A major challenge when conducting subsurface studies with large numbers of wells concerns the efficient and effective application of data posting.

Most posting algorithms do not account for common subsurface conditons such as section being removed by faulting or erosion.

Over the years we have created our own proprietary algorithms that can extract the available formation top/status, fault depth and throw, and sand/log facies interval range. These routines generate values for posting that better describe subsurface conditions. This reduces the time required for checking wells for anomalous values. This is particularly the case in the GOM where it is important to evaluate the effect of faulting and erosion on surfaces, layers and intervals.

These methods have been applied in all of the regional studies produced, and have been applied in selected consulting projects.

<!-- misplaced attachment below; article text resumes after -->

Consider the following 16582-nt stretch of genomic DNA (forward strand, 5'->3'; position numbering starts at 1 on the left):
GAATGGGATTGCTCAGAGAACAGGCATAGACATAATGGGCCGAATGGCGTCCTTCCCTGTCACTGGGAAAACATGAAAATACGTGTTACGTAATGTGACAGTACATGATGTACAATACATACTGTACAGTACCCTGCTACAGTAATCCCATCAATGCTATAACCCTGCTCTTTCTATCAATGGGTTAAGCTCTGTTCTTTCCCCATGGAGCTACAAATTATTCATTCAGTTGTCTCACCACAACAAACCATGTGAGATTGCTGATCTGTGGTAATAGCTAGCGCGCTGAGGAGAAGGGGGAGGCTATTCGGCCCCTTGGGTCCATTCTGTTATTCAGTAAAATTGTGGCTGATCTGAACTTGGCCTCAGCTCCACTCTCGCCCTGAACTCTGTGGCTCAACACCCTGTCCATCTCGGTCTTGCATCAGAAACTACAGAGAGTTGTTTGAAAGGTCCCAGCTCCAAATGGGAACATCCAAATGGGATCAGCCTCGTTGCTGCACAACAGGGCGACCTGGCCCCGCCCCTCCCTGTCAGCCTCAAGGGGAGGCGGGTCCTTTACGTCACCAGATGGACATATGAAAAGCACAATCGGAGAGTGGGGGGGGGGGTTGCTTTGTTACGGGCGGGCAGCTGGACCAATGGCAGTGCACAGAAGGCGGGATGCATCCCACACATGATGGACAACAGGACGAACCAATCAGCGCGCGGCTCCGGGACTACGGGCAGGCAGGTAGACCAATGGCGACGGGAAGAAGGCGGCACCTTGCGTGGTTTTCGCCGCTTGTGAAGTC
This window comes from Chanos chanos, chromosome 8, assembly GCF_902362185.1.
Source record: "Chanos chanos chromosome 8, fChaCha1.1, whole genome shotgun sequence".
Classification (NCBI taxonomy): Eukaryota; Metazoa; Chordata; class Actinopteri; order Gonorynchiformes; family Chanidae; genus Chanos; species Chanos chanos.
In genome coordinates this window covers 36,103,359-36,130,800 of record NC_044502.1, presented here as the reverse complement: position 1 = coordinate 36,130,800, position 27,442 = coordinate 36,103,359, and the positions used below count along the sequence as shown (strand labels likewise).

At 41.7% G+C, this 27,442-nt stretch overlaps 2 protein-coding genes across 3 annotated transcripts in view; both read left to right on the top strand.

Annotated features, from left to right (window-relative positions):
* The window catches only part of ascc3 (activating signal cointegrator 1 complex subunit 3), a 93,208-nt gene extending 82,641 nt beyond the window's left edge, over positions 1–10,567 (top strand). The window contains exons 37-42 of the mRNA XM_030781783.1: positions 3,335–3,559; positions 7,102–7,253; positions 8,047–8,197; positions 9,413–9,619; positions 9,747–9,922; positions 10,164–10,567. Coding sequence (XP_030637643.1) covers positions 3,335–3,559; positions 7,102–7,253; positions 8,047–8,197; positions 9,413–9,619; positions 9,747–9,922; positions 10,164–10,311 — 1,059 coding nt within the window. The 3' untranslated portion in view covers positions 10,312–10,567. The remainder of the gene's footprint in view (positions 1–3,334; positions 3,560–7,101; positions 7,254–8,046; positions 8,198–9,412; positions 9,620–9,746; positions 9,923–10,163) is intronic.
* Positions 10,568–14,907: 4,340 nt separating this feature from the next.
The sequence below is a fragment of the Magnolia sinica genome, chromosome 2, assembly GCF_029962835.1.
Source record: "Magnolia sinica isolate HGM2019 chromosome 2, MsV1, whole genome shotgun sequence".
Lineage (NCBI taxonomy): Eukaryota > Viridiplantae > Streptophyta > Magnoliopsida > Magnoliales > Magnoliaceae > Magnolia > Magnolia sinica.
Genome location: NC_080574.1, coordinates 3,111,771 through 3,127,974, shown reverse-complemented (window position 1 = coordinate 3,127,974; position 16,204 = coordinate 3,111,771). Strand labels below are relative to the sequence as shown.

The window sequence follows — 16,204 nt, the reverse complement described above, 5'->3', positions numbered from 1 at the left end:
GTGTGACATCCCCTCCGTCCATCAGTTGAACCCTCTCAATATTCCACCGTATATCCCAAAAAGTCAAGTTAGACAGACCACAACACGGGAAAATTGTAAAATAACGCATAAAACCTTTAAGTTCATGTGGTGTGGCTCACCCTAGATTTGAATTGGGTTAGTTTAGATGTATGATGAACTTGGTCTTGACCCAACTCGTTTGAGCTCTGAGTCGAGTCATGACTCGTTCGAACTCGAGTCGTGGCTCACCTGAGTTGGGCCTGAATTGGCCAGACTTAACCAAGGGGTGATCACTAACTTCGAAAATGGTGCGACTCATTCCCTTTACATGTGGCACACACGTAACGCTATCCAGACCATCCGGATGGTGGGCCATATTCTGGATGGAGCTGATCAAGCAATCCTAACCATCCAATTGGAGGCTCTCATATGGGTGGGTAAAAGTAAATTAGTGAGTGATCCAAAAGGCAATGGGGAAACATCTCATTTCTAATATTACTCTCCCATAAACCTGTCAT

In the gross layer thickness example below, two wells are posted with distinctive, non-numeric values. They indicate that for these wells the base of the layer was removed by faulting, and the minimum thickness of the layer, between the fault cut and the top of the unit, is displayed. Without this logic, values would not have been posted at these wells.


In the second example, below, one well is posted with a non-numeric value which shows both the actual thickness of the layer, as well as the thickness reconstructed by adding the thickness of vertical separation, or missing section). Without this restoration, these data would not have been interpreted appropriately.


The result of this data posting, integrated with cross section analysis, is presented here. Note the diversity of interpretational information: locations of growth faults, sand percent contours, and limit of fining upward/block log facies suggesting the locations of channel/valley features.